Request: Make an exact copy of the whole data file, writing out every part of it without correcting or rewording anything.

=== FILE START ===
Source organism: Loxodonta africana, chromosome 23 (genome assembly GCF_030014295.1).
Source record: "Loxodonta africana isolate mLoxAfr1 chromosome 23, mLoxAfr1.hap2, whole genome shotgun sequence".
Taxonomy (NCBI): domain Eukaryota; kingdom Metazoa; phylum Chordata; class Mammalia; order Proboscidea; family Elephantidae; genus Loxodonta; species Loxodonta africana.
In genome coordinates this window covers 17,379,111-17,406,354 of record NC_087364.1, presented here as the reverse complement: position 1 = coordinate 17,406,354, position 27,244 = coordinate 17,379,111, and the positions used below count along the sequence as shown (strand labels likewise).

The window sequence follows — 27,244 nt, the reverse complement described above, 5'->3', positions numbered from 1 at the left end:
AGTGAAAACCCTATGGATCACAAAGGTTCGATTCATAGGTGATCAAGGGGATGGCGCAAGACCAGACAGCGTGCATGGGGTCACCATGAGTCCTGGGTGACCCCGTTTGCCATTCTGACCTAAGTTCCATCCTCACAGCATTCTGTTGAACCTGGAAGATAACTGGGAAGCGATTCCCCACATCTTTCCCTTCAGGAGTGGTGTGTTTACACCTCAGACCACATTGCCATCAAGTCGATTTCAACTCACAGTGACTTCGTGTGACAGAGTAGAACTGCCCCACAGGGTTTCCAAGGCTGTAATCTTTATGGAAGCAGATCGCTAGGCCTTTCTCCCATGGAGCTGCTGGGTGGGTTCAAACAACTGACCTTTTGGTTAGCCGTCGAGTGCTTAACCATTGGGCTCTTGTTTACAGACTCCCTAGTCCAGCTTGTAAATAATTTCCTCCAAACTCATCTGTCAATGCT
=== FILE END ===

Source organism: Loxodonta africana, chromosome 23 (genome assembly GCF_030014295.1).
Source record: "Loxodonta africana isolate mLoxAfr1 chromosome 23, mLoxAfr1.hap2, whole genome shotgun sequence".
Taxonomy (NCBI): domain Eukaryota; kingdom Metazoa; phylum Chordata; class Mammalia; order Proboscidea; family Elephantidae; genus Loxodonta; species Loxodonta africana.
In genome coordinates this window covers 17,379,111-17,406,354 of record NC_087364.1, presented here as the reverse complement: position 1 = coordinate 17,406,354, position 27,244 = coordinate 17,379,111, and the positions used below count along the sequence as shown (strand labels likewise).

The window sequence follows — 27,244 nt, the reverse complement described above, 5'->3', positions numbered from 1 at the left end:
AGTGAAAACCCTATGGATCACAAAGGTTCGATTCATAGGTGATCAAGGGGATGGCGCAAGACCAGACAGCGTGCATGGGGTCACCATGAGTCCTGGGTGACCCCGTTTGCCATTCTGACCTAAGTTCCATCCTCACAGCATTCTGTTGAACCTGGAAGATAACTGGGAAGCGATTCCCCACATCTTTCCCTTCAGGAGTGGTGTGTTTACACCTCAGACCACATTGCCATCAAGTCGATTTCAACTCACAGTGACTTCGTGTGACAGAGTAGAACTGCCCCACAGGGTTTCCAAGGCTGTAATCTTTATGGAAGCAGATCGCTAGGCCTTTCTCCCATGGAGCTGCTGGGTGGGTTCAAACAACTGACCTTTTGGTTAGCCGTCGAGTGCTTAACCATTGGGCTCTTGTTTACAGACTCCCTAGTCCAGCTTGTAAATAATTTCCTCCAAACTCATCTGTCAATGCT